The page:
Day 6: August 20, 2005

Holy shit! "Snarly Yow" is totally crazy! Why didn't I realize how awesome it is before? The cranky tuba meets static stomp gets a little repetitive... but hey, I guess the future will be pretty repetitive too, won't it? Five out of five.

Day 7: August 21, 2005

I try to put "Motorcycle" on at a party. It works for like two minutes. Five out of five.

Day 8: August 22, 2005

I take a break from Black Dice today. I drive down the highway with my little brother in our Saturn screaming "Crazy in Love" and "Dancing in the Dark." I can't rate the album today, I guess.

Day 8: August 23, 2005

This album just doesn't bewilder me like old Black Dice records. "Big Drop" and "Creature" really terrify me, and there's nothing as sonically vicious on Broken Ear Record. Maybe that's my fault -- for expecting such chaos -- because that's definitely not the goal here. The goal here is a noise-dance album, and they succeed admirably. But man, I just love it when the Dice men freak me out. Four point five out of five.

Day 22: September 6, 2005

I'm back in Chicago after a two-week journey through Montana to see mountains and bison and prairie dogs and national parks and lightning storms and blood-red moons and coyotes. Listening to the new Black Dice album just didn't cut it against the awesome power of nature, although Beaches and Canyons and Creature Comforts still did. I guess I have to get used to Broken Ear Record as an urban noise-dance album, not a monolithic taser of frightful emotion. "Heavy Manners" does try to static me out and "Snarly Yow" does indeed snarl... but alas. At least it's a pretty awesome urban noise-dance record. Four out of five.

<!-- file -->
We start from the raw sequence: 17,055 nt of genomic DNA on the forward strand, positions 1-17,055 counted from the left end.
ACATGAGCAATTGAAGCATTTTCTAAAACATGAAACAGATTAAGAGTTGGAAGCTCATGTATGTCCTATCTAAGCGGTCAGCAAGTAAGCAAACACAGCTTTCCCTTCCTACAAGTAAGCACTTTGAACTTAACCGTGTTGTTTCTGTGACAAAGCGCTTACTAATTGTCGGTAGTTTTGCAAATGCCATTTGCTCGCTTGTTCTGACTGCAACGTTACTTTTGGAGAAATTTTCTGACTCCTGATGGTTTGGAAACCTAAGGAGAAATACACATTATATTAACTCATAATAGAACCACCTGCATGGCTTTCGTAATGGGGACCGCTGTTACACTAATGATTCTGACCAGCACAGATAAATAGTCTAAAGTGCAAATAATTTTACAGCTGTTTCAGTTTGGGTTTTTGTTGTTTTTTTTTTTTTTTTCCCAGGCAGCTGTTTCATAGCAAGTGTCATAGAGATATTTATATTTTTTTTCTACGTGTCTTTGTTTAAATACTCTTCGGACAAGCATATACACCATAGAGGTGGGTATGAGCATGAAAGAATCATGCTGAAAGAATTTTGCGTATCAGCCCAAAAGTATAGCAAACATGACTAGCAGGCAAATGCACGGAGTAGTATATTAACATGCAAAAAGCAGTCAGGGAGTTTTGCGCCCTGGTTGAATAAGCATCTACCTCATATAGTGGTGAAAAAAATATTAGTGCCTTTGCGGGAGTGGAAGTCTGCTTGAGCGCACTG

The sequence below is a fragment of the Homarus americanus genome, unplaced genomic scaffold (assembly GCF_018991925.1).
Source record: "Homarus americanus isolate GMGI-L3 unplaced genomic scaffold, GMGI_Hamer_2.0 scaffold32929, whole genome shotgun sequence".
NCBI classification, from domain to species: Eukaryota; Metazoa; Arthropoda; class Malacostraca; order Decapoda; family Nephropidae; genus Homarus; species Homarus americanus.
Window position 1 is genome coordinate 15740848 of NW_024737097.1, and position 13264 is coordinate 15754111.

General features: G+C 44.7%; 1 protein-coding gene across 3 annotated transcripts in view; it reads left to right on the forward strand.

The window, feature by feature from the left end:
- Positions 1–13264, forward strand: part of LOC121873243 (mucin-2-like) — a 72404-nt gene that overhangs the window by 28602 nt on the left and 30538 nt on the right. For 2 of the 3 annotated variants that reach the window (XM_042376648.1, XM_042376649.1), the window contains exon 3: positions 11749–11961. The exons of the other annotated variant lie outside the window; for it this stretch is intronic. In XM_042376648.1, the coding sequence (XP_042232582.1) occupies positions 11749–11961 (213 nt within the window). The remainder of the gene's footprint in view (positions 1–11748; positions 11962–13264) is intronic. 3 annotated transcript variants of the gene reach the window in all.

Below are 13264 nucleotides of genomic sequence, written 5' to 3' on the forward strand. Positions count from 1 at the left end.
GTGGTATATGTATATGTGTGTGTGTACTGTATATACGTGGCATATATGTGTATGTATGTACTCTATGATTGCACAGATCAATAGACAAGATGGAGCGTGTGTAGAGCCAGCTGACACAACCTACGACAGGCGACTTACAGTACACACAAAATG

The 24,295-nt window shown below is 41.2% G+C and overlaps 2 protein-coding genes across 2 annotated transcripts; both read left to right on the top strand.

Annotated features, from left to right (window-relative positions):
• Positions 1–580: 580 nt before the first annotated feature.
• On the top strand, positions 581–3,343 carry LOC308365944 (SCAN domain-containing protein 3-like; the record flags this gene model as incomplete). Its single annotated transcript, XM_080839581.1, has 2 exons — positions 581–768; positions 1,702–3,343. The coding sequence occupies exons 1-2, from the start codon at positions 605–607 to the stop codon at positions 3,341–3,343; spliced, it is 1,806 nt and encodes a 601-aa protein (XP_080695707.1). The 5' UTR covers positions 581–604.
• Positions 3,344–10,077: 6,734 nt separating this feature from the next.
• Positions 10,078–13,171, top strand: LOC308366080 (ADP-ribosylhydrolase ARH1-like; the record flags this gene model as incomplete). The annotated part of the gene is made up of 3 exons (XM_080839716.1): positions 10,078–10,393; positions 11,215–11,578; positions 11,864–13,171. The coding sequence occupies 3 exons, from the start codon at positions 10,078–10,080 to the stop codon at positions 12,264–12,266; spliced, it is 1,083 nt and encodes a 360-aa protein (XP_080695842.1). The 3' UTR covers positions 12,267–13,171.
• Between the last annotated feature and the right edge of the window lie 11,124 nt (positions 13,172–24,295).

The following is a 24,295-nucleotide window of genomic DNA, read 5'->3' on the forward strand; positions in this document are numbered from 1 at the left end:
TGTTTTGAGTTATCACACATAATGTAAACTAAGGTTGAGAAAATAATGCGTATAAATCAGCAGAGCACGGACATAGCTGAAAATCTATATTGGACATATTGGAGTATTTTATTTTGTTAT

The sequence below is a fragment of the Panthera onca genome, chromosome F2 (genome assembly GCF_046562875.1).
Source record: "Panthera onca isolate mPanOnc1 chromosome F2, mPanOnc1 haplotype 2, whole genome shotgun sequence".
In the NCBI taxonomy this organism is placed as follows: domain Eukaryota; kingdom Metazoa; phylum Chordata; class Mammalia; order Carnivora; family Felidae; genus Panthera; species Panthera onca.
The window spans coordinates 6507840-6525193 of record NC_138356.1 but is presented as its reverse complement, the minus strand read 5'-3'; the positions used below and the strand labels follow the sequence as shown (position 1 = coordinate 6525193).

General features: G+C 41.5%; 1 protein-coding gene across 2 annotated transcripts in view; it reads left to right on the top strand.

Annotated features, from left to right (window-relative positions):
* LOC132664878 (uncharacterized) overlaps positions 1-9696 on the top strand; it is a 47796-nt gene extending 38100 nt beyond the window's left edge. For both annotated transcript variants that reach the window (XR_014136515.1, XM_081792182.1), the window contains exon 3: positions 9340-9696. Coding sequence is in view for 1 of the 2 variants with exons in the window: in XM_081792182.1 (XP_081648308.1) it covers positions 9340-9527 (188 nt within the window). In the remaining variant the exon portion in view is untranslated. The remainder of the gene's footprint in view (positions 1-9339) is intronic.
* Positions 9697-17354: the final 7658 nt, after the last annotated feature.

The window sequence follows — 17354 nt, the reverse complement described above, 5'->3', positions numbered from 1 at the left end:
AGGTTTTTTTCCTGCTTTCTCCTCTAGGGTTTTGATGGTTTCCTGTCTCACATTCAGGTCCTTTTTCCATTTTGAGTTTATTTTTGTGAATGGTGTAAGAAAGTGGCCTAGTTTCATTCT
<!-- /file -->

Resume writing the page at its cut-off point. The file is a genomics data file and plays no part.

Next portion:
Day 23, September 7, 2005

Oh yeah, and the album is not as much of a continuation of "Cone Toaster" as I'm guessing people will say. "Snarly Yow" and "Smiling Off" are, but the rest is just Black Dice making Black Dice music. You know, I should really stop thinking about it as a dance album and accept Broken Ear Record as an album of sounds. I keep trying to throw structure and my own trappings onto it, calling it an attempt at mainstream noise and whatnot. I don't care that Tiny Mix Tapes seems to have more inflated scores than other music sites; this is an awesome album and Black Dice are an awesome band. Four point five out of five.

Day 24, September 8, 2005

Okay, I waited a day and I still feel like I did yesterday. Print it. Four point five out of five.

Day 3,250,294, December 45, 2050

My wife and I were heading out of the space-house for New Year's but had to come back to get my laser-heart. We open the door to find our grandkids -- and their clones -- throwing a party in the docking station. They're drinking rocket-ahol and listening to my old mp3s while two of the kids alien-sex (I hope it's just a fad like the galaxy-news says) each other in the corner. "Motorcycle" is blaring. Maybe now it's just a four of five... eh.

1. Snarly Yow
2. 2. Smiling Off
3. Heavy Manners
4. ABA
5. Street Dude
6. Twins
7. Motorcycle